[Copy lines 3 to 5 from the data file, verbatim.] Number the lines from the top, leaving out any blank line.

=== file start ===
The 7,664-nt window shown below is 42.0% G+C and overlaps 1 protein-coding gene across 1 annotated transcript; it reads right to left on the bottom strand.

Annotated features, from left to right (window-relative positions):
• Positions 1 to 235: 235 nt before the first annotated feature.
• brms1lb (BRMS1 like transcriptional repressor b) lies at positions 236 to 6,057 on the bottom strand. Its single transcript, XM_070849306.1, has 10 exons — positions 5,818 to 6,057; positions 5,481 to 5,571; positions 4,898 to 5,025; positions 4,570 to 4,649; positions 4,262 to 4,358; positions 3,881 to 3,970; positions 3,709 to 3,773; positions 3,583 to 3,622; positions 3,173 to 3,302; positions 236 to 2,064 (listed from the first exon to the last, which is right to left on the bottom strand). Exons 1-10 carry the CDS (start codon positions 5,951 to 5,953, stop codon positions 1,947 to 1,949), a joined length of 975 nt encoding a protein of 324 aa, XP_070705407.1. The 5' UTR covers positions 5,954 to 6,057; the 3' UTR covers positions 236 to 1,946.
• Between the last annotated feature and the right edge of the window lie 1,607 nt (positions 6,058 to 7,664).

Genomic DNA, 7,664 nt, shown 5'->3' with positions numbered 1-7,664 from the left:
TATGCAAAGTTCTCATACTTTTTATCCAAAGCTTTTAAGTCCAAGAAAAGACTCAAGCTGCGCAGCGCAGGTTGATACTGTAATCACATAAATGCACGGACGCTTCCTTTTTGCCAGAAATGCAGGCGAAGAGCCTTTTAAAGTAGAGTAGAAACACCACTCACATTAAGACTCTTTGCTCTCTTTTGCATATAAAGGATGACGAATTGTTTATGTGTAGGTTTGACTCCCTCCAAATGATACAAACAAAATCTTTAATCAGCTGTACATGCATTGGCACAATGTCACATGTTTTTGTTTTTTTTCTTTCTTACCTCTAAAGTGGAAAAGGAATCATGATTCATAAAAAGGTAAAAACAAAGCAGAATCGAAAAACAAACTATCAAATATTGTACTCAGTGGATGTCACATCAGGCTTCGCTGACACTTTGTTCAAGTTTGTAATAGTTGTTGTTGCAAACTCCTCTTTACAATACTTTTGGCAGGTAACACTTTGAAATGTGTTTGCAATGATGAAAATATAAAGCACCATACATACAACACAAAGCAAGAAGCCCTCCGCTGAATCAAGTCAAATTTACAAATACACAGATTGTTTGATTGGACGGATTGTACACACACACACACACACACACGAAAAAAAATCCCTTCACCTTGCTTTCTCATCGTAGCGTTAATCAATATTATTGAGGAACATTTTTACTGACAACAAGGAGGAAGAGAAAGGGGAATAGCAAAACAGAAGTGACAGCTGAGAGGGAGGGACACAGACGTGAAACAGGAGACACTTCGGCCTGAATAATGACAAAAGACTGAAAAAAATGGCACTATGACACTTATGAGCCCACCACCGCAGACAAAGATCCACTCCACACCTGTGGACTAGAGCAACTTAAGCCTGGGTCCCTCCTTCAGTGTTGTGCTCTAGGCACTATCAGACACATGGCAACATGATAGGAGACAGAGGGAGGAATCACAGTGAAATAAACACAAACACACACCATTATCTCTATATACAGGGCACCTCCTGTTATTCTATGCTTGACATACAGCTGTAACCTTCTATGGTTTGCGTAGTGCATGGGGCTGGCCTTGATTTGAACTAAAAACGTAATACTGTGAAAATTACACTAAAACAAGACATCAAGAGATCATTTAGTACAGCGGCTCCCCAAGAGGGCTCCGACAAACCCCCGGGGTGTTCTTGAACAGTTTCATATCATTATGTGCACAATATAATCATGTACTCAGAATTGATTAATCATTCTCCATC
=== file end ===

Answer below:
• Positions 1 to 235: 235 nt before the first annotated feature.
• brms1lb (BRMS1 like transcriptional repressor b) lies at positions 236 to 6,057 on the bottom strand. Its single transcript, XM_070849306.1, has 10 exons — positions 5,818 to 6,057; positions 5,481 to 5,571; positions 4,898 to 5,025; positions 4,570 to 4,649; positions 4,262 to 4,358; positions 3,881 to 3,970; positions 3,709 to 3,773; positions 3,583 to 3,622; positions 3,173 to 3,302; positions 236 to 2,064 (listed from the first exon to the last, which is right to left on the bottom strand). Exons 1-10 carry the CDS (start codon positions 5,951 to 5,953, stop codon positions 1,947 to 1,949), a joined length of 975 nt encoding a protein of 324 aa, XP_070705407.1. The 5' UTR covers positions 5,954 to 6,057; the 3' UTR covers positions 236 to 1,946.
• Between the last annotated feature and the right edge of the window lie 1,607 nt (positions 6,058 to 7,664).